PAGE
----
Why? Because individually focused psychedelic therapy runs the risk of only treating the micro-symptoms of a larger unaddressed cause: centuries of globalized genocidal culture. Because clinical trials for MDMA-assisted therapy are first taking place in the global north-in nations that are economically advantaged due to the inheritance of colonialism, slavery, and harmful foreign policy, it would be most just for mission-driven organizations to build strategic partnerships with initiatives led by indigenous healers and allies in formerly and currently-colonized territories. These alliances can work to preserve plant medicine and collaboratively coordinate effective approaches to planetary healing. This would ensure multiple options for treatment and would expand accessibility for mass consumption amongst populations with acute PTSD as soon as possible. It is unethical to advance psychedelic therapy if we do not collectively take ownership for repairing the harms of the colonization of psychoactive plant medicines used in indigenous communities throughout history.
At Cosmovisiones Ancestrales, we address planetary PTSD by institutionalizing violence prevention into our framework. We offer trainings in consent and anti-oppression to heal the race—and gender-based violence that we recognize to be entangled with environmental plunder and armed conflict. We recognize that this is a process of unlearning the spectrum of conscious, unconscious, subtle, and overt behaviors some of us have internalized through socialization. We call upon the psychedelic science and drug policy communities to listen to the constructive feedback of 2018.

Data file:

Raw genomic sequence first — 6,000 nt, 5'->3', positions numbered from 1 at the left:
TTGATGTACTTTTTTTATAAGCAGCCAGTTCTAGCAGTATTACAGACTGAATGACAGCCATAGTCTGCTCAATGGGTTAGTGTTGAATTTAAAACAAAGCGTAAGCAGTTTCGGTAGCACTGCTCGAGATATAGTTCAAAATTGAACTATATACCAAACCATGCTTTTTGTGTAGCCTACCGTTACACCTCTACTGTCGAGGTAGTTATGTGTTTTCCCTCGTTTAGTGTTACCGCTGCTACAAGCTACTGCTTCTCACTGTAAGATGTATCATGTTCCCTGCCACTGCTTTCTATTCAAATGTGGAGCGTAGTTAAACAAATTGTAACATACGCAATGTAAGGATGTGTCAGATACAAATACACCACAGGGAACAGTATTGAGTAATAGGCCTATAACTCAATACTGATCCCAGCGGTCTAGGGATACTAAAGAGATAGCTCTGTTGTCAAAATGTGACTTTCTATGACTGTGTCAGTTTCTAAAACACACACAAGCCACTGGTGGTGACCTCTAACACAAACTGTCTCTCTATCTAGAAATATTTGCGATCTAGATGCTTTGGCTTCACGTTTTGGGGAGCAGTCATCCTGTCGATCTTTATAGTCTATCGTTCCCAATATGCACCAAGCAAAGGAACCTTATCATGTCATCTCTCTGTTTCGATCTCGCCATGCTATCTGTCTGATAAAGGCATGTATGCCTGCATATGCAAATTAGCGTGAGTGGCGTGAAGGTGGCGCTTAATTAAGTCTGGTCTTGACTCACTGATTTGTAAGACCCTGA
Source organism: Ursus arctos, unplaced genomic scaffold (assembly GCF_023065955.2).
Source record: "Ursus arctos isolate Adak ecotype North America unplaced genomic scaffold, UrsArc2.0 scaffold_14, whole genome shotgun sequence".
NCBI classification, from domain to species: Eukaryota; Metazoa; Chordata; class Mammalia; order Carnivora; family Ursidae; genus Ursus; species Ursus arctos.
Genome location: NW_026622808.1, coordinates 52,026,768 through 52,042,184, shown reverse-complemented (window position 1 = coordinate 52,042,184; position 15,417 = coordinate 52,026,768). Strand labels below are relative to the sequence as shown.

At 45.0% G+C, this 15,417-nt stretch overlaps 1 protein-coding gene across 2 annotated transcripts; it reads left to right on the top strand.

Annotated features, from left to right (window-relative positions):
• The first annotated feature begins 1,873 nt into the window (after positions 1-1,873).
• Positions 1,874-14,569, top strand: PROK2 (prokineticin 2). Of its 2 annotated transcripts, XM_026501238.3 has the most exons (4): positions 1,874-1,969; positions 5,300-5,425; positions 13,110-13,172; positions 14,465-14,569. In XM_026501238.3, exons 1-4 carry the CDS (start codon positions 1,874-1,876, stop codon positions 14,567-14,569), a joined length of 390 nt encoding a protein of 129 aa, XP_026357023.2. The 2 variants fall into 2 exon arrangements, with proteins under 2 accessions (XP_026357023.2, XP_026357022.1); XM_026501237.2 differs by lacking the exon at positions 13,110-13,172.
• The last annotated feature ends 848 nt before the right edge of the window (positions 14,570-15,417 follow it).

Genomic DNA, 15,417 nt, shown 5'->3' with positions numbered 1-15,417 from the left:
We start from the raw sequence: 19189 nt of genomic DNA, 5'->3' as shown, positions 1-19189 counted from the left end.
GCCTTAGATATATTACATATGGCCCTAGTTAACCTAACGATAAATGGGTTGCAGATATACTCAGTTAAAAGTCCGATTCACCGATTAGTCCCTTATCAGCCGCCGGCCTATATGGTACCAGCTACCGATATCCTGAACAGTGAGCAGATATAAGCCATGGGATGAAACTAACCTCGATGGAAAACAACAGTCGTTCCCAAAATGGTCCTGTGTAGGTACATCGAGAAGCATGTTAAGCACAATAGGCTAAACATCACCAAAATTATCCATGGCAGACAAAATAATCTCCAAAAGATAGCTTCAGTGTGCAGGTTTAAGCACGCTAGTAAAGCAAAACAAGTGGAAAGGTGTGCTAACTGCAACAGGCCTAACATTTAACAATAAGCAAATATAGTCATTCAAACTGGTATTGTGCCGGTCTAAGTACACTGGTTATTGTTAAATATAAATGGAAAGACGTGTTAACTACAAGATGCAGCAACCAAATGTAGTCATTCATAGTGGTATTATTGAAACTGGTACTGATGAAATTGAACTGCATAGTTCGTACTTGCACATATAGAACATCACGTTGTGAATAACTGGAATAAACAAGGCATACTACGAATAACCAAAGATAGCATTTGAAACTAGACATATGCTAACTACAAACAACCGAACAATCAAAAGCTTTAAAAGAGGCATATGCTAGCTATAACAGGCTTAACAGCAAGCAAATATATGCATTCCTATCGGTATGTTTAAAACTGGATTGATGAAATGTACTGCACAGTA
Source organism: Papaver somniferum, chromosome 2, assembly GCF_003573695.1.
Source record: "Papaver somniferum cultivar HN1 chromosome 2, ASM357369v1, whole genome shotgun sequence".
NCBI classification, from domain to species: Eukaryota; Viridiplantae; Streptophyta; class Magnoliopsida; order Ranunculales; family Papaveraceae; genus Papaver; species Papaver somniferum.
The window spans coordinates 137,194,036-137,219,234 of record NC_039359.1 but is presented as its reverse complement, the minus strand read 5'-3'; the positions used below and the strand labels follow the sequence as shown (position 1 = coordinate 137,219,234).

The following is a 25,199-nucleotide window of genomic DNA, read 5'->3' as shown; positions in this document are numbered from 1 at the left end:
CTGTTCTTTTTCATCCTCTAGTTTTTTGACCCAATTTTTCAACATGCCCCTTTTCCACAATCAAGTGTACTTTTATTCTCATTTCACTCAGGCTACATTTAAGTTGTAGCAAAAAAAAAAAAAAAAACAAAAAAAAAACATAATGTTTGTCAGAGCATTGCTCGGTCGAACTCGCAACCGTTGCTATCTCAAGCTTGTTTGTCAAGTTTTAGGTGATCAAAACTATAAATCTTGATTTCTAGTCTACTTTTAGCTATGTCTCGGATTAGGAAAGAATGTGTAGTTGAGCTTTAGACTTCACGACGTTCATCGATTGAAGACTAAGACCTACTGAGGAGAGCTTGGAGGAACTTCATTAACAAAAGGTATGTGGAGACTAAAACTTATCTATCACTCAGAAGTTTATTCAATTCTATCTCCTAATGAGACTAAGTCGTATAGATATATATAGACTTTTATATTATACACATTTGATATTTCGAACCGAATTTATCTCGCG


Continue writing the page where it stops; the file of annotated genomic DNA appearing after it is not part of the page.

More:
In the era of #MeToo and #TimesUp, it is evident that our institutions and communities must formalize a protocol to build consent culture and tools to competently respond to reports of assault through restorative justice models. We must evolve our movement to listen to survivors of violence. We jeopardize the legitimacy of our institutions to heal planetary PTSD if we don’t institutionalize violence prevention. For psychedelic-assisted therapy to authentically impact humanity, it must be built on a sturdy foundation that values sustaining truly safe spaces.
Building safer spaces in psychedelic science and drug policy institutions through enacting consent culture is in ethical alignment with the direction we must advance in trust-building processes with indigenous communities. Considering that the psychedelics and plant medicine movement would be non-existent without the knowledge of indigenous communities and ecosystems around the world, it would be just for the movement to center and uplift the UN Declaration on the Rights of Indigenous people, especially Article 19 on free, prior, and informed consent of indigenous peoples.